by Nancy Ryerson
, Staff Writer | October 17, 2013
Could a vaccine prevent breast cancer? It sounds far-fetched, but a slew of top researchers, including a group at the Cleveland Clinic, are working on it.
The first step is finding a virus to target, in the same way the HPV vaccine prevents against the development of cervical and other cancers. HPV isn't the only virus that has been linked to cancer — hepatitis B has been linked to liver cancer, and the Epstein-Barr virus can lead to several types of lymphomas.
Though research is preliminary, scientists have identified one potential infection, HMTV, a rare virus found in 40 percent of breast tumors, a 2010 study published in Cancer found. It is unclear, however, whether the virus played a part in causing the cancer.
One non-profit has even set a deadline — the year 2020 — for finding a breast cancer vaccine. In February, the National Breast Cancer Coalition awarded a seed grant to two researchers who will take a systematic look through two sets of breast cancer genomes to look for evidence of infectious agents.
The Cleveland Clinic has also started a program. It announced in September that it was creating a spin-off company called Shield Biotech that would test breast cancer vaccines.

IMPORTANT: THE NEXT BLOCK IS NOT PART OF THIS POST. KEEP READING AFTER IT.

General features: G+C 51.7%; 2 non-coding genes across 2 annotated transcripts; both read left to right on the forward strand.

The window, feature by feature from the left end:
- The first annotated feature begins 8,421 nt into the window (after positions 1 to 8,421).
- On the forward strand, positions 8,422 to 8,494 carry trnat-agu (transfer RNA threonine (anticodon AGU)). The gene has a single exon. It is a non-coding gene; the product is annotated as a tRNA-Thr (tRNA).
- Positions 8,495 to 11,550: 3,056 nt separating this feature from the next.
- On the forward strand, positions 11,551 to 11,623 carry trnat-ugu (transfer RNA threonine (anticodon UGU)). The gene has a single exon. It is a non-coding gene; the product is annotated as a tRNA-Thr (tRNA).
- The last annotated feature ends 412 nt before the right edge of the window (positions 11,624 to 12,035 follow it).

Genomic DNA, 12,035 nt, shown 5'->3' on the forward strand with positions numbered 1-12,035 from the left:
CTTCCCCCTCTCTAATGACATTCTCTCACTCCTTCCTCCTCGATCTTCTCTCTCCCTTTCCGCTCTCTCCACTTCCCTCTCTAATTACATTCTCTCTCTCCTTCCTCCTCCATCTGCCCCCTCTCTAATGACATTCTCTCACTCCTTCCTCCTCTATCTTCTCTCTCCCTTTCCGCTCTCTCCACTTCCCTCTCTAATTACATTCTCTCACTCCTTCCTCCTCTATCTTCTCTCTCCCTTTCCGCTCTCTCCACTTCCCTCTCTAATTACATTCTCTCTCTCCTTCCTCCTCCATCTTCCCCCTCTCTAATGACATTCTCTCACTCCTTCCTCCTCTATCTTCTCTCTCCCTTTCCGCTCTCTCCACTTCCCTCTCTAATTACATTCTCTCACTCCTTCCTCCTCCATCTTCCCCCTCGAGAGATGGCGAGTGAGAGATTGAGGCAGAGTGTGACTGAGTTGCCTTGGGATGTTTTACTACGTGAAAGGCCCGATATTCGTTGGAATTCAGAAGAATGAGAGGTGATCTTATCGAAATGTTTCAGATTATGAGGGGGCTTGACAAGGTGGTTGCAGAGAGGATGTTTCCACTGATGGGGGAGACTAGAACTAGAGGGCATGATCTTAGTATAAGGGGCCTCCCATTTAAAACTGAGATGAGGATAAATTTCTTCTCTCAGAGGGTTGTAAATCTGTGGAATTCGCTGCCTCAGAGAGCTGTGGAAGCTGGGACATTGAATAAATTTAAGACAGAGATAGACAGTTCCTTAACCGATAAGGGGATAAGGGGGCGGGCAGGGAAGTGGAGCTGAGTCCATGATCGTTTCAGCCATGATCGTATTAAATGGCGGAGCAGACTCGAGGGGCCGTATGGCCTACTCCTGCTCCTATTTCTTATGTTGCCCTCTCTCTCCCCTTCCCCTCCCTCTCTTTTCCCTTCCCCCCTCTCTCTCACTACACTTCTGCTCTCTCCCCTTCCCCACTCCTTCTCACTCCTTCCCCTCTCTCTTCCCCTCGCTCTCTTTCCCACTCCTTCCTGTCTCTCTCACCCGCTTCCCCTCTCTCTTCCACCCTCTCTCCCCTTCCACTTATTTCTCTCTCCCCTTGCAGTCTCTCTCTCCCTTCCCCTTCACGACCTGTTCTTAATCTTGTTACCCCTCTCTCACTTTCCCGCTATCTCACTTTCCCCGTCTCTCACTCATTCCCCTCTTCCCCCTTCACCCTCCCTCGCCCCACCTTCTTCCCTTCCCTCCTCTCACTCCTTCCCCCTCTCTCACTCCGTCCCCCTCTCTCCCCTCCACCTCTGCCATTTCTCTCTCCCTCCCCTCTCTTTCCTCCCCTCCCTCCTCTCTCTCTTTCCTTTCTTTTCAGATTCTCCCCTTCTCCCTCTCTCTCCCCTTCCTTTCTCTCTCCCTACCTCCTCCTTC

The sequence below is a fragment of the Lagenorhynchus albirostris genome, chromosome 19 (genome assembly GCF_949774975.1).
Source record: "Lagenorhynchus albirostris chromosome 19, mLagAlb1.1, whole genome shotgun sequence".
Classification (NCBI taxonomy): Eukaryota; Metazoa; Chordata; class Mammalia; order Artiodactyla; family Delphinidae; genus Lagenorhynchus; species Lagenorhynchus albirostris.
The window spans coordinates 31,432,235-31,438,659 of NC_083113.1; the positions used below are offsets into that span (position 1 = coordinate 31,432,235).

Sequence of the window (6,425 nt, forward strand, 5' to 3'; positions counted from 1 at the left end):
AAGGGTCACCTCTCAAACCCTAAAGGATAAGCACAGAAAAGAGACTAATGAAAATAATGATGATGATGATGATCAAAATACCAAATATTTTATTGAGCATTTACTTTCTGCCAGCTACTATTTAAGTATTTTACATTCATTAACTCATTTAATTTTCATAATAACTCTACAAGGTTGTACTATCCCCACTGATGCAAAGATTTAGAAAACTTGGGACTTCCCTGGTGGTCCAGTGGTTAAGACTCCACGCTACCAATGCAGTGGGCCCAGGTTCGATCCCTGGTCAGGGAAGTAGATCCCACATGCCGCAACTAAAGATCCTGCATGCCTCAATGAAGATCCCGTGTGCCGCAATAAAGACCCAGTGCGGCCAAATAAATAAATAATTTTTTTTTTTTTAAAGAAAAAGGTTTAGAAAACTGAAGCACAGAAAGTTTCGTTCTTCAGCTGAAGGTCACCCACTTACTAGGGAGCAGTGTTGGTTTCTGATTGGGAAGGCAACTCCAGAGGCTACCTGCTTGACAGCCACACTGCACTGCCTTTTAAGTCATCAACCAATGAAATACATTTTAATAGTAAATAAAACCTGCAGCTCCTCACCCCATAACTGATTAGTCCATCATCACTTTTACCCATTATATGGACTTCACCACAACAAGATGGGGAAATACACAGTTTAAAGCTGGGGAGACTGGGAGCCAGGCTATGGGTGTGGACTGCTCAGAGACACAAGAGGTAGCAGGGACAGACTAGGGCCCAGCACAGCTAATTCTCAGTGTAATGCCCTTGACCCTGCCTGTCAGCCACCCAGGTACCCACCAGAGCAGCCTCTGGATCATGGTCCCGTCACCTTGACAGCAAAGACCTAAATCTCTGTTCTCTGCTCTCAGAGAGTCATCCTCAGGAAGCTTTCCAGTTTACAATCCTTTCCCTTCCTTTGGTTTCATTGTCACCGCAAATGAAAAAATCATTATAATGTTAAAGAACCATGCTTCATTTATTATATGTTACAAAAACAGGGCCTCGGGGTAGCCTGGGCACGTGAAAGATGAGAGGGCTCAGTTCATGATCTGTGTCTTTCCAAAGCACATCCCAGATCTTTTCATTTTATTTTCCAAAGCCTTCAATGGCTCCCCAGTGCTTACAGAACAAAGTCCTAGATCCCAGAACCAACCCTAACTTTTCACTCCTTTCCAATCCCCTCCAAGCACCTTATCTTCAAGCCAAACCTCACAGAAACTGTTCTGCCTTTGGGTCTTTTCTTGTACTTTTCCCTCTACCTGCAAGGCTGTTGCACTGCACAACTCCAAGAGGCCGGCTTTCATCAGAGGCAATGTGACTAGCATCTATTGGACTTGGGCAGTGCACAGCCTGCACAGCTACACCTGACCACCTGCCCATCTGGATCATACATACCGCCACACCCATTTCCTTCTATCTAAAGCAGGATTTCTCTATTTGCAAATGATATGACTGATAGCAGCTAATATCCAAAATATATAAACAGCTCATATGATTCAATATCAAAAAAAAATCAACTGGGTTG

"We believe that the vaccine has the potential to stop the more lethal forms of breast cancer, as well as inhibiting the recurrence of triple-negative breast cancer in women after they have recovered from their initial disease," Dr. Thomas Graham, the Chief Innovation Officer at the Cleveland Clinic, said in a statement.
Meanwhile, other researchers are working on vaccines to keep tumors from metastasizing. One option is personalized cancer vaccines, which are made using women's own immune cells.
Whatever the method, breast cancer advocates are excited that researchers are now approaching the disease from the angle of prevention rather than treatment.
"When Angelina Jolie learns she has a breast cancer gene, we don't know what else to do, so we cut her breasts off," Susan Love, president of the Dr. Susan Love Research Foundation, said to USA Today.
"We have to be looking for the cause. I worry that we don't, that we're paying too much attention to the treatment, which comes with a huge cost."